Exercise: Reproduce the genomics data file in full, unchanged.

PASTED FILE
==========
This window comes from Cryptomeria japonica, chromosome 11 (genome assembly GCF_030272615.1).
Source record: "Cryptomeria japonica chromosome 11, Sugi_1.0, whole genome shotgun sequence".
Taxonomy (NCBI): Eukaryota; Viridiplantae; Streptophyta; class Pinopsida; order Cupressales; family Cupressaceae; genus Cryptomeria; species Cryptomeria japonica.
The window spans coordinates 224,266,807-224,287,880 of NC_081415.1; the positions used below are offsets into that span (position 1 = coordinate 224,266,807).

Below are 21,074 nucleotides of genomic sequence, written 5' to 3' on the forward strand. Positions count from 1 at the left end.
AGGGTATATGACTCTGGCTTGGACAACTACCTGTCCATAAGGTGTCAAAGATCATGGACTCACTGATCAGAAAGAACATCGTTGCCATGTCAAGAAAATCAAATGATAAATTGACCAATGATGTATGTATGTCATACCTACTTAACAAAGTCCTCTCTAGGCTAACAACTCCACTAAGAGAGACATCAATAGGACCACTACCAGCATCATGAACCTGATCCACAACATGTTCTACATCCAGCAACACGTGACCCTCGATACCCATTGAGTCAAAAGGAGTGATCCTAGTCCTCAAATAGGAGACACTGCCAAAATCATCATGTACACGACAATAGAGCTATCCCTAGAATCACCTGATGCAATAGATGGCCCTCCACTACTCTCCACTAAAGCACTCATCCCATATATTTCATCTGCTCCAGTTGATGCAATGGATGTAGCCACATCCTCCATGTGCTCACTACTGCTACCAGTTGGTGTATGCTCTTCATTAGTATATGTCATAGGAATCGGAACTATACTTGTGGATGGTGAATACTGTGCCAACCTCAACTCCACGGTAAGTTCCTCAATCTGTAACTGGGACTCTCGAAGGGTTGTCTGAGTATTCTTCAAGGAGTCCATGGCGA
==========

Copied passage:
This window comes from Cryptomeria japonica, chromosome 11 (genome assembly GCF_030272615.1).
Source record: "Cryptomeria japonica chromosome 11, Sugi_1.0, whole genome shotgun sequence".
Taxonomy (NCBI): Eukaryota; Viridiplantae; Streptophyta; class Pinopsida; order Cupressales; family Cupressaceae; genus Cryptomeria; species Cryptomeria japonica.
The window spans coordinates 224,266,807-224,287,880 of NC_081415.1; the positions used below are offsets into that span (position 1 = coordinate 224,266,807).

Below are 21,074 nucleotides of genomic sequence, written 5' to 3' on the forward strand. Positions count from 1 at the left end.
AGGGTATATGACTCTGGCTTGGACAACTACCTGTCCATAAGGTGTCAAAGATCATGGACTCACTGATCAGAAAGAACATCGTTGCCATGTCAAGAAAATCAAATGATAAATTGACCAATGATGTATGTATGTCATACCTACTTAACAAAGTCCTCTCTAGGCTAACAACTCCACTAAGAGAGACATCAATAGGACCACTACCAGCATCATGAACCTGATCCACAACATGTTCTACATCCAGCAACACGTGACCCTCGATACCCATTGAGTCAAAAGGAGTGATCCTAGTCCTCAAATAGGAGACACTGCCAAAATCATCATGTACACGACAATAGAGCTATCCCTAGAATCACCTGATGCAATAGATGGCCCTCCACTACTCTCCACTAAAGCACTCATCCCATATATTTCATCTGCTCCAGTTGATGCAATGGATGTAGCCACATCCTCCATGTGCTCACTACTGCTACCAGTTGGTGTATGCTCTTCATTAGTATATGTCATAGGAATCGGAACTATACTTGTGGATGGTGAATACTGTGCCAACCTCAACTCCACGGTAAGTTCCTCAATCTGTAACTGGGACTCTCGAAGGGTTGTCTGAGTATTCTTCAAGGAGTCCATGGCGA